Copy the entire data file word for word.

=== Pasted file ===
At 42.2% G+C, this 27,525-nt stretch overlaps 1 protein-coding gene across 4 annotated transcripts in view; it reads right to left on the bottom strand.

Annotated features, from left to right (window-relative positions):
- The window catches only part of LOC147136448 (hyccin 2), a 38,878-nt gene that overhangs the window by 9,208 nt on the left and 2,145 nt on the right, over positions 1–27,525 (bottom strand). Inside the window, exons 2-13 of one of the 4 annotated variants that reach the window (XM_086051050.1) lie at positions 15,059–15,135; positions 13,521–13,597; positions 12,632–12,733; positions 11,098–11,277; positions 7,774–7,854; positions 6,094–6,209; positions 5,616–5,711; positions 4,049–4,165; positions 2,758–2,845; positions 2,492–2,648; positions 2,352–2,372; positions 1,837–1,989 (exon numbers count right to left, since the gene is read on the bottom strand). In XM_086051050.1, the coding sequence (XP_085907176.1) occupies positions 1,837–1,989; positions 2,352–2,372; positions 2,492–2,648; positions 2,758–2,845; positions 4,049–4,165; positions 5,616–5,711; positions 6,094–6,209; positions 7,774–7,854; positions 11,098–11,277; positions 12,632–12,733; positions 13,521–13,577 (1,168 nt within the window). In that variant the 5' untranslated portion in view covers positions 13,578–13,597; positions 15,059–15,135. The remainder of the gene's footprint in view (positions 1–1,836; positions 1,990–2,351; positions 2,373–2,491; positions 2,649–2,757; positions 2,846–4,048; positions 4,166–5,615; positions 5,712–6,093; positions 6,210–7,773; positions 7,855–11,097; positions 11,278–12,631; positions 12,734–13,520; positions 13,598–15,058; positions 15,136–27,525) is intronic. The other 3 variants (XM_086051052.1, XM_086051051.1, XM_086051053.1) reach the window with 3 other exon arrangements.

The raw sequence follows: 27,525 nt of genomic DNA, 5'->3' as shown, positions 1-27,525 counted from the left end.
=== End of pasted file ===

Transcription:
At 42.2% G+C, this 27,525-nt stretch overlaps 1 protein-coding gene across 4 annotated transcripts in view; it reads right to left on the bottom strand.

Annotated features, from left to right (window-relative positions):
- The window catches only part of LOC147136448 (hyccin 2), a 38,878-nt gene that overhangs the window by 9,208 nt on the left and 2,145 nt on the right, over positions 1–27,525 (bottom strand). Inside the window, exons 2-13 of one of the 4 annotated variants that reach the window (XM_086051050.1) lie at positions 15,059–15,135; positions 13,521–13,597; positions 12,632–12,733; positions 11,098–11,277; positions 7,774–7,854; positions 6,094–6,209; positions 5,616–5,711; positions 4,049–4,165; positions 2,758–2,845; positions 2,492–2,648; positions 2,352–2,372; positions 1,837–1,989 (exon numbers count right to left, since the gene is read on the bottom strand). In XM_086051050.1, the coding sequence (XP_085907176.1) occupies positions 1,837–1,989; positions 2,352–2,372; positions 2,492–2,648; positions 2,758–2,845; positions 4,049–4,165; positions 5,616–5,711; positions 6,094–6,209; positions 7,774–7,854; positions 11,098–11,277; positions 12,632–12,733; positions 13,521–13,577 (1,168 nt within the window). In that variant the 5' untranslated portion in view covers positions 13,578–13,597; positions 15,059–15,135. The remainder of the gene's footprint in view (positions 1–1,836; positions 1,990–2,351; positions 2,373–2,491; positions 2,649–2,757; positions 2,846–4,048; positions 4,166–5,615; positions 5,712–6,093; positions 6,210–7,773; positions 7,855–11,097; positions 11,278–12,631; positions 12,734–13,520; positions 13,598–15,058; positions 15,136–27,525) is intronic. The other 3 variants (XM_086051052.1, XM_086051051.1, XM_086051053.1) reach the window with 3 other exon arrangements.

The raw sequence follows: 27,525 nt of genomic DNA, 5'->3' as shown, positions 1-27,525 counted from the left end.